Wednesday, April 9, 2014

Introductory Paragraphs

 

It's universally agreed by writers and readers alike that the first page of a novel or the introduction to a short story are vitally important, but I think it's more important for the short story. You have limited time to set the tone and develop the plot for a short story.  In a novel, you can draw readers in over several pages, but an entire short story may only be 10 pages. You need pull them in rapidly by disclosing more about the plot, possibly even introducing the primary conflict in the story in the first few lines.

I try to do this by providing a one-paragraph teaser that discloses the tone of the story and as much of the plot as possible without giving away the ending.  I then immediately return to the beginning, which can be days, weeks, even years earlier than the introductory paragraph.  Below are a few examples of short story introductions from my collection, IT GOES ON, coming out in June.
Something for Nothing
 
There was no master plan. One bad decision had just led to the next.  They were like gamblers, doubling each successive bet as they continued to lose, believing it would take just one good hand to turn their luck around.  The final hand dealt to Rich and Ellen Price was their ruin, and it came from a dealer they never anticipated.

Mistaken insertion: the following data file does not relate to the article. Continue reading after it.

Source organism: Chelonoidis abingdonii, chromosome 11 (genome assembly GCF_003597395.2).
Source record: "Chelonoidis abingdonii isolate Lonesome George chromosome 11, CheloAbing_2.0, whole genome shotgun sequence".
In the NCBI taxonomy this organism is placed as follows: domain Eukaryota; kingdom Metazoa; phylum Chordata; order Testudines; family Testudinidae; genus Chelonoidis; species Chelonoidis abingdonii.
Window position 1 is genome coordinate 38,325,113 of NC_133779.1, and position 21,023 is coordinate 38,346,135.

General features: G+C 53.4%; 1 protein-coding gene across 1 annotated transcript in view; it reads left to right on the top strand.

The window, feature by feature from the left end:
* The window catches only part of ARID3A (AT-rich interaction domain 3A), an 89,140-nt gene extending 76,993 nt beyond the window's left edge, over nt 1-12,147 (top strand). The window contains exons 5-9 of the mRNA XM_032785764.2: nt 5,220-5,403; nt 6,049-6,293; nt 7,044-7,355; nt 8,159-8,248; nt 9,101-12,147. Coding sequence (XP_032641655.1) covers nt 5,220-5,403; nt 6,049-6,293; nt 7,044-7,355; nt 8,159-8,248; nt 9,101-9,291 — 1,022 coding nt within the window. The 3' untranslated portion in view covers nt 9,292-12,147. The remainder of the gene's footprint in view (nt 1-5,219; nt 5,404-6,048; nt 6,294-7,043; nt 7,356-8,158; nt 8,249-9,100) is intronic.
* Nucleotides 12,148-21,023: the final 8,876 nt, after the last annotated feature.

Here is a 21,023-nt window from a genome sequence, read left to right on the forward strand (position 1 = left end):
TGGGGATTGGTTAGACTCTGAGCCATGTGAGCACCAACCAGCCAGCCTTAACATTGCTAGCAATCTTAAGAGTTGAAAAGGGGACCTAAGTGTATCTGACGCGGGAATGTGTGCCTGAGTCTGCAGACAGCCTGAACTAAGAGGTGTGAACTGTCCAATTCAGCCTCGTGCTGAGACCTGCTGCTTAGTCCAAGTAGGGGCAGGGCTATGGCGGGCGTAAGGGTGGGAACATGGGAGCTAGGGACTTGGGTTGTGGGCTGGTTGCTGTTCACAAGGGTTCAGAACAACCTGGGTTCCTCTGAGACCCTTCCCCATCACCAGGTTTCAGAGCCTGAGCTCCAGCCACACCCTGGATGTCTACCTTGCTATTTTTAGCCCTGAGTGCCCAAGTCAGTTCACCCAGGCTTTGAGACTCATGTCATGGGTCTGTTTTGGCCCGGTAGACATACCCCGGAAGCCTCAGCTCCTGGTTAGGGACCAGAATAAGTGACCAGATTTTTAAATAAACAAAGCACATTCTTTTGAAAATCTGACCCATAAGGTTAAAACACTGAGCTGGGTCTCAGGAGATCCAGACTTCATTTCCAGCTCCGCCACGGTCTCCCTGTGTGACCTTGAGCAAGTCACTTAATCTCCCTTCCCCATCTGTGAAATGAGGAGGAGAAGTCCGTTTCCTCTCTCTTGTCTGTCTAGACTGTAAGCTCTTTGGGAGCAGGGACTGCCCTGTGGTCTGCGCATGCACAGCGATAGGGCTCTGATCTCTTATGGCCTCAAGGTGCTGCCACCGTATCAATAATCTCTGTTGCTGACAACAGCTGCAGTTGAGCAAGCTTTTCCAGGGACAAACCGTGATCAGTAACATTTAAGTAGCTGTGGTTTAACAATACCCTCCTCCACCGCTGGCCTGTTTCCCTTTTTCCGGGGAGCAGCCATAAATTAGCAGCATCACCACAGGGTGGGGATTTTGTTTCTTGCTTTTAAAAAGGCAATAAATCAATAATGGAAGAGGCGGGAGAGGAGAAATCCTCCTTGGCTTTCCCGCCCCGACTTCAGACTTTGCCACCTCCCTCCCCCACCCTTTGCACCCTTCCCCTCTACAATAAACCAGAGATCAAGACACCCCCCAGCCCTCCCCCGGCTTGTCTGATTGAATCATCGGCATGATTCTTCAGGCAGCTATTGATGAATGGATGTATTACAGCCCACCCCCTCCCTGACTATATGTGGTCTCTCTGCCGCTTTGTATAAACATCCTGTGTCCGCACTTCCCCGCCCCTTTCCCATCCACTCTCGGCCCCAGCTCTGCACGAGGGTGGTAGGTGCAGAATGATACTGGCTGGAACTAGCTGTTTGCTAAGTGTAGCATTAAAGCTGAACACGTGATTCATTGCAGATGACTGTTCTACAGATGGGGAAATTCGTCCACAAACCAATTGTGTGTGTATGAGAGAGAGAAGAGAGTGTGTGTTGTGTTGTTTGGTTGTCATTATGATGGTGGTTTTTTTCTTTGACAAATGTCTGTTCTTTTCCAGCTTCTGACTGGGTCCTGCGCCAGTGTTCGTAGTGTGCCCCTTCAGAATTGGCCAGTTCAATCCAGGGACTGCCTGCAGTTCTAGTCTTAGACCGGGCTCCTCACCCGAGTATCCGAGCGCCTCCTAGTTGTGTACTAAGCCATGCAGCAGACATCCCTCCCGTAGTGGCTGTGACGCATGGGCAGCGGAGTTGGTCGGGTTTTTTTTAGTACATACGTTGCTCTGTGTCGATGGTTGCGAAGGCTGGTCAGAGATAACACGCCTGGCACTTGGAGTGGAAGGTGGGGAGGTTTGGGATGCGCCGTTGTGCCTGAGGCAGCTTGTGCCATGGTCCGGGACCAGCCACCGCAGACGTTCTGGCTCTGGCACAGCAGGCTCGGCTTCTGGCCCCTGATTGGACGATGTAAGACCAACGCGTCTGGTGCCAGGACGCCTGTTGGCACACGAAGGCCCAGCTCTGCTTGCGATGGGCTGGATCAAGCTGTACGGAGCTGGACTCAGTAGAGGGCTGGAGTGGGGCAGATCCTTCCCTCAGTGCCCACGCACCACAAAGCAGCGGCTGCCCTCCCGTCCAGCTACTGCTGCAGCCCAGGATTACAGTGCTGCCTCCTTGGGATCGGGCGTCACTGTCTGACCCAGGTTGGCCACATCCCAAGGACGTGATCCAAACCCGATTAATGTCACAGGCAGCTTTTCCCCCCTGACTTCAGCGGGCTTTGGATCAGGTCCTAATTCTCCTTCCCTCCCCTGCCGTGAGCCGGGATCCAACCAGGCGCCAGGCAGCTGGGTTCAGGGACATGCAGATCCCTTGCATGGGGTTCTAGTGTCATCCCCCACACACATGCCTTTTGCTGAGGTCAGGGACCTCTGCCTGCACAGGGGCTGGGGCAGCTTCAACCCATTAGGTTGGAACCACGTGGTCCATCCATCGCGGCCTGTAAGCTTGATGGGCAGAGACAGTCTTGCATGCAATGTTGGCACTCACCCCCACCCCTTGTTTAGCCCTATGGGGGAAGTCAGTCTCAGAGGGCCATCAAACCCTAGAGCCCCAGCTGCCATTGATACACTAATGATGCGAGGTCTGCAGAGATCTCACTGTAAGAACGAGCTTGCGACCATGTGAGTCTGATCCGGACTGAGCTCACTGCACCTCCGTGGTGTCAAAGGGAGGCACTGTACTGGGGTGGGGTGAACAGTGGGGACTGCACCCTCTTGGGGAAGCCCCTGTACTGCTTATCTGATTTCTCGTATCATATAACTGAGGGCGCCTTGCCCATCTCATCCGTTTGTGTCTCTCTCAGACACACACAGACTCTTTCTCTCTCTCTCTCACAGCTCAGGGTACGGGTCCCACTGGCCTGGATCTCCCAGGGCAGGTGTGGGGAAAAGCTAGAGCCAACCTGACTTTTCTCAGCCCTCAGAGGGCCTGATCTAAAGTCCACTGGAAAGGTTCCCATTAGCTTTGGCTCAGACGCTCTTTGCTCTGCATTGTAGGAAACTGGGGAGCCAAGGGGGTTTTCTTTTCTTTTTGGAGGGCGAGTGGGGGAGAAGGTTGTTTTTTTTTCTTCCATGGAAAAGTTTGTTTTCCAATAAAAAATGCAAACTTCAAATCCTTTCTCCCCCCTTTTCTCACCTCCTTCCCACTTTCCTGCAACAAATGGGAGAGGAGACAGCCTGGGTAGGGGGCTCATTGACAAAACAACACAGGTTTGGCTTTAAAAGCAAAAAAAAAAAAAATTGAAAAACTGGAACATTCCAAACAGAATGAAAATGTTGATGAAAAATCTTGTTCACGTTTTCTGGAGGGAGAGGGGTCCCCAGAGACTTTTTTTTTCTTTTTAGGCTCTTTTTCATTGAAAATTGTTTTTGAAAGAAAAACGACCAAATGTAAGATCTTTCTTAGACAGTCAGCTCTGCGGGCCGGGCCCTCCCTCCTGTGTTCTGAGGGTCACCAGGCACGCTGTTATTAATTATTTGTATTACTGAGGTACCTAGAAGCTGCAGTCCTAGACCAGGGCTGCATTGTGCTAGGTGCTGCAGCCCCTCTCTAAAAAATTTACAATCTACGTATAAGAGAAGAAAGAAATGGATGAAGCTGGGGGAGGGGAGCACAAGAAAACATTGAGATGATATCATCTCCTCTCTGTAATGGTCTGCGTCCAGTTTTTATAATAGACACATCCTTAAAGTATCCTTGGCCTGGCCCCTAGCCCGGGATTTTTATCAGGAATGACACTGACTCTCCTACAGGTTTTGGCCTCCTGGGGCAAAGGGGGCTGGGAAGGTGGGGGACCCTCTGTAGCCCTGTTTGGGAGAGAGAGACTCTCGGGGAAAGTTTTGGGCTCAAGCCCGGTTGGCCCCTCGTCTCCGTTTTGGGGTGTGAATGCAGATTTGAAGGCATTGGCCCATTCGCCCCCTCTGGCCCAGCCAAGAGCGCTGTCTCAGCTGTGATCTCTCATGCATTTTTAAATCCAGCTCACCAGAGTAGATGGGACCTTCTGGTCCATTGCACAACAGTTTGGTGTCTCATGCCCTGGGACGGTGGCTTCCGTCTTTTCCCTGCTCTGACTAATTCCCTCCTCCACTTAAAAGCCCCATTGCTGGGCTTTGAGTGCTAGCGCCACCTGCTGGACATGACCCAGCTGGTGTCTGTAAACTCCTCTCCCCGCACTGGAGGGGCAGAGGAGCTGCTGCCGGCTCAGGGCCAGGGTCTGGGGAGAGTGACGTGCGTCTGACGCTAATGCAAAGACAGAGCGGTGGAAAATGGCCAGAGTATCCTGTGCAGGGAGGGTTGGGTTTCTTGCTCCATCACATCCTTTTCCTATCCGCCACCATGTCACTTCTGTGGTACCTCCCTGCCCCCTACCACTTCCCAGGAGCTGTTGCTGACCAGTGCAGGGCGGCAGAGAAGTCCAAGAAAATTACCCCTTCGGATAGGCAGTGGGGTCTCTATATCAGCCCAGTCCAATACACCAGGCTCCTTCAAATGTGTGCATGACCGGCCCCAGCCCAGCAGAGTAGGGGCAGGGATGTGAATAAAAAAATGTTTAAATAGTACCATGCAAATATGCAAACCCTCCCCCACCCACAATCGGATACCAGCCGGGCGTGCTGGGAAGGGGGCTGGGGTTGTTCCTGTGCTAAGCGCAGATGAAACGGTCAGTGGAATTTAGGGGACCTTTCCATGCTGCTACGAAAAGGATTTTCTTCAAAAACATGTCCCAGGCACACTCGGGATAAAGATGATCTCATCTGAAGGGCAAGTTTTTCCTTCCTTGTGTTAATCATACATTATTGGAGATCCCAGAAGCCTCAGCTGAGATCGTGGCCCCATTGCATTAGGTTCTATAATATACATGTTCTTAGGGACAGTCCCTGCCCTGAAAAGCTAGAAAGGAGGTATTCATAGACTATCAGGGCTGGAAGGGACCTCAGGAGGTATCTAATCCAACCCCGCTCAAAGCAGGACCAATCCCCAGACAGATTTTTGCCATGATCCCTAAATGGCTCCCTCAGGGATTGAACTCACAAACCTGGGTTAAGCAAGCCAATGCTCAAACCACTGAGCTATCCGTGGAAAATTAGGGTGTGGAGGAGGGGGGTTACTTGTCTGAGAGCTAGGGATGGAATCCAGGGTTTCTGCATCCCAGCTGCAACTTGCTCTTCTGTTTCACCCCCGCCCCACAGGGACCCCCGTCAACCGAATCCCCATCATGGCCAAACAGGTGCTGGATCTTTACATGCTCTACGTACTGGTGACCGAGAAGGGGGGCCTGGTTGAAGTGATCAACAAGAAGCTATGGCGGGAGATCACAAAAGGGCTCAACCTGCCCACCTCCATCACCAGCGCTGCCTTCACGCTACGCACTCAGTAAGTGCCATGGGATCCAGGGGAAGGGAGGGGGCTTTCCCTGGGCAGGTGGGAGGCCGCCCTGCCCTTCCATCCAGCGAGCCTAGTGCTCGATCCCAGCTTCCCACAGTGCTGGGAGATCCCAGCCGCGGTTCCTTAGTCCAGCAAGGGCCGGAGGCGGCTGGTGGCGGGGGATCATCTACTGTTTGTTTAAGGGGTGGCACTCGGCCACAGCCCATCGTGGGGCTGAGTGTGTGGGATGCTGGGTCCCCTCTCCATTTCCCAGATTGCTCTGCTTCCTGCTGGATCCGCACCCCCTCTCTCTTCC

A Costly Legacy

 
Going back was not something he thought possible.  He’d vowed never to return.  Five years ago, James Elliott was driven from Benson, Indiana, a victim of his own secret. A majority of the 1,830 townspeople despised him. As he turned off Route 151 and crept along Main Street, James doubted his homecoming would be friendly, but there was someone he needed to see and things he needed to say.  His time was short.



 A Christmas Found


The space between us had widened.  Years ago, reaching my hand to her waist beneath the sheets, she would have instinctively backed her body into mine, grasping my arm and entwining it around her.  She often initiated what came next.  But I couldn’t remember the last time I tested her willingness.  It’d been so long that I no longer thought about trying.  Invisible walls partitioned off our thoughts, our desires, our communication.  Neither of us wanted it that way.  It had just happened.
 
 

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